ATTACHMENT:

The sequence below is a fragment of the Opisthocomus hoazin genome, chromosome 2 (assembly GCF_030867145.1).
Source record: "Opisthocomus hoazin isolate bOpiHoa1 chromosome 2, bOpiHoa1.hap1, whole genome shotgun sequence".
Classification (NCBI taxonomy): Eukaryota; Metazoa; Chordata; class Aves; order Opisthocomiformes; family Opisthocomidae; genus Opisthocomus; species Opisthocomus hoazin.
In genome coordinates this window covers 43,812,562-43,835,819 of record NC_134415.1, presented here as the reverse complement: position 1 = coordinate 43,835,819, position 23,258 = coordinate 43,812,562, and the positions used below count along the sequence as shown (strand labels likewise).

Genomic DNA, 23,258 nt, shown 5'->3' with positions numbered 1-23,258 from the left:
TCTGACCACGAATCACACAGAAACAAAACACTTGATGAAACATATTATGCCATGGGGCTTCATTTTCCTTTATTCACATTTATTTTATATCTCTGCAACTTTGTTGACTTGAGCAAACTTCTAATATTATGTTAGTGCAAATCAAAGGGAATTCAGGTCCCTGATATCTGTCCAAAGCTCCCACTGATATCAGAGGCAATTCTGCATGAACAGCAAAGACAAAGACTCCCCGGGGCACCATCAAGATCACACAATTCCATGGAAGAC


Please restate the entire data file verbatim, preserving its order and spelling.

The sequence below is a fragment of the Opisthocomus hoazin genome, chromosome 2 (assembly GCF_030867145.1).
Source record: "Opisthocomus hoazin isolate bOpiHoa1 chromosome 2, bOpiHoa1.hap1, whole genome shotgun sequence".
Classification (NCBI taxonomy): Eukaryota; Metazoa; Chordata; class Aves; order Opisthocomiformes; family Opisthocomidae; genus Opisthocomus; species Opisthocomus hoazin.
In genome coordinates this window covers 43,812,562-43,835,819 of record NC_134415.1, presented here as the reverse complement: position 1 = coordinate 43,835,819, position 23,258 = coordinate 43,812,562, and the positions used below count along the sequence as shown (strand labels likewise).

Genomic DNA, 23,258 nt, shown 5'->3' with positions numbered 1-23,258 from the left:
TCTGACCACGAATCACACAGAAACAAAACACTTGATGAAACATATTATGCCATGGGGCTTCATTTTCCTTTATTCACATTTATTTTATATCTCTGCAACTTTGTTGACTTGAGCAAACTTCTAATATTATGTTAGTGCAAATCAAAGGGAATTCAGGTCCCTGATATCTGTCCAAAGCTCCCACTGATATCAGAGGCAATTCTGCATGAACAGCAAAGACAAAGACTCCCCGGGGCACCATCAAGATCACACAATTCCATGGAAGAC